The Bayley Film Club: Richard Linklater

Wrapping up week 6 themed by Richard Linklater! We took on board an animated film from 2006 based on a book and a raw-picture with just three actors shot in a motel room (2001).  #thebayleyfilmclub


Director: Richard Linklater

Film 1: A Scanner Darkly

Film 2: Tape

A Scanner Darkly

Author: Agsy E Drapinska

Anticipation: 3
Enjoyment: 2
Retrospect: 4

Score: 9

‘A Scanner Darkly’ is one of those cool films that, at some point in time, everyone was talking about. I was very curious about the animation itself, as I read Linklater explained the use of rotoscoping by its link to his own experiences of lucid dreaming. The technique is a traditional cel animation that originated from tracing film frame-by-frame. Linklater filmed ‘Scanner Darkly’ digitally and then animated it. The final effect is honestly some of the most interesting ones I have seen. 

Continuing about the good stuff, I cannot avoid mentioning actors starring in the film: Keanu Reeves, Woody Harrelson, Robert Downey Jr., and Winona Ryder – all really good here. 

Watching ‘A Scanner Darkly’ can make you feel a bit dizzy though. I assumed that this was a desired outcome, due to the fact that the film is telling us a story of a world where a very addictive drug is ruining lives. Some parts of the film were quite confusing to me and I had to pause several times to gather my thoughts and exchange opinions of what I thought was happening – was that bit real or was it just another hallucination endured by the red-tablet-drug, known as ‘D’?

As the story proceeds we wrap our heads around what is going on – a very addictive drug is being produced and distributed in America. The society is being intensively monitored and one government organization known as ‘New Path’ has put up a fight against the ‘D’. Using surveillance measures and secret agents it tries to penetrate the network of drug dealers, get contacts high on the ladder and make an attempt on implosion – destroying it from the inside.

This already seems like a good headline but honestly, if that was it – I would be disappointed. Fortunately, the history evolves further and the last 20 minutes or so, bring a significant turnout. 

Without revealing too much, I would just like to add that ‘A Scanner Darkly’ nicely wraps the drug-dealing environments in a conspiracy theory with multiple levels to be revealed. The final scenes, seem to be a little of a stretch for the theory, but surprisingly everything pays off –  and do we not all, love a happy ending?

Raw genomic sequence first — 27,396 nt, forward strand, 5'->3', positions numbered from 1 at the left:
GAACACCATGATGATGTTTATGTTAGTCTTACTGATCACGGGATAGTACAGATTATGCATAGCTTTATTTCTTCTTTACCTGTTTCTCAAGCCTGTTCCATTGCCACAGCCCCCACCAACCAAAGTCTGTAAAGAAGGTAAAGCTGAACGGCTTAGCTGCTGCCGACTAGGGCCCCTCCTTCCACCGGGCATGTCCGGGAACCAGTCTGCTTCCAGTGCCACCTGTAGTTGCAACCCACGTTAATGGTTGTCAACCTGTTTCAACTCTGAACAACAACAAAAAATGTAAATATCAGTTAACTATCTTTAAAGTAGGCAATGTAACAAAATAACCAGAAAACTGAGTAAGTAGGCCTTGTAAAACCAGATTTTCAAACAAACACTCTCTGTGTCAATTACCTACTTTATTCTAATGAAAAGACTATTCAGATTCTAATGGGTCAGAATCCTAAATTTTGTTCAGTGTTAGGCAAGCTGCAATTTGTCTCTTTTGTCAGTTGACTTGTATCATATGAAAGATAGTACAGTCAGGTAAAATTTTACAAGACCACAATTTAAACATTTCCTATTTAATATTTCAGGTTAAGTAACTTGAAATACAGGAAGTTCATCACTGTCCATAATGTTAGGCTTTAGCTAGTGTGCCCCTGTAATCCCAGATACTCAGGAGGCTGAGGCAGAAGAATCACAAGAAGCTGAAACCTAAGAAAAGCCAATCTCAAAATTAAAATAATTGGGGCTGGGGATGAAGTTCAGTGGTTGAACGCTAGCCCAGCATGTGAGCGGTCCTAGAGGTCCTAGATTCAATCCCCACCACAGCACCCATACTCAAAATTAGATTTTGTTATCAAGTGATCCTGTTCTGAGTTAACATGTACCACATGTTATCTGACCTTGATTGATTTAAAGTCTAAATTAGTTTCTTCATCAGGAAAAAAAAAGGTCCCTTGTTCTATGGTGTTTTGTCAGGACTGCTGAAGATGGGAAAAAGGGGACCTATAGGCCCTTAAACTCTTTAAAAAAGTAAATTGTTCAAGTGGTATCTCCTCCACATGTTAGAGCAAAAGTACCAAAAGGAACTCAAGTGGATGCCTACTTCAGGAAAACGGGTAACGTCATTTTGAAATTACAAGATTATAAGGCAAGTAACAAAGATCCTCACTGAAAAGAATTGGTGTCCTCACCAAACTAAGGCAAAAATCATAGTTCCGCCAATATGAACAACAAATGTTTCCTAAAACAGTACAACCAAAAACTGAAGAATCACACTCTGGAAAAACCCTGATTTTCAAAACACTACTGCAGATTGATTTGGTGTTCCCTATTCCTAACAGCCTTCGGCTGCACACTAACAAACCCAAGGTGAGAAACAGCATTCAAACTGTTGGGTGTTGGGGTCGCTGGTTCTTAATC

Too bad that the ratio was not 50:50 instead of 90:10 in the film’s duration between the ‘drug-dealers-hunt’ and ‘conspiracy-theory-reveal’ parts. You need to wait a bit for the story to get up to speed, but to make the wait more enjoyable you can delight yourself in all the crazy dialogues between Woody Harrelson and Robert Downey Jr.


Author: Agsy E Drapinska

Anticipation: 3
Enjoyment: 5
Retrospect: 4

Score: 12

‘Tape’ surprised me when it turned out to be a psychological-game-kind-of-film. I was expecting something dull and simple, instead, I got an exciting story with tension bundling up with every minute which doesn’t stop until the very last moments. 

The way ‘Tape’ is filmed, reminds more of an amateur video rather than a professional production but that is the point. With this trick, the viewer becomes more of a participant and not only an observer.

The story revolves first around only two characters, friends from high school, Vince (Ethan Hawke), and Jon (Robert Sean Leonard) whose paths cross again due to Jon’s film premiere happening the next day. At first, it seems that Vince came all the way from California to Michigan to support his friend, and yes, they have some unresolved issues but as it often happens – the time that passed and familiarities which come with knowing someone for that long are overweighting the fact that you are completely different people now, and have nothing in common. 

The whole narrative changes when a silly conversation leads to a serious confession. A confession that just got recorded on tape by Vince. We realize then that his agenda is something completely different, he’s less of a sociopath that we initially assumed (or maybe not?), and he is actually following a precisely prepared scenario. The following scenes involve hopeless Jon trying to regain control of the situation, but he’s back in high school now and all his attempts are doomed to be unsuccessful. His rational approach is something that Vince predicted, so the game continues. The entry of a third person – Amy (Uma Thurman) – comes with an even higher tension into the ready-to-blow-up motel room, because of the romantic and not-so-romantic history between her and both men.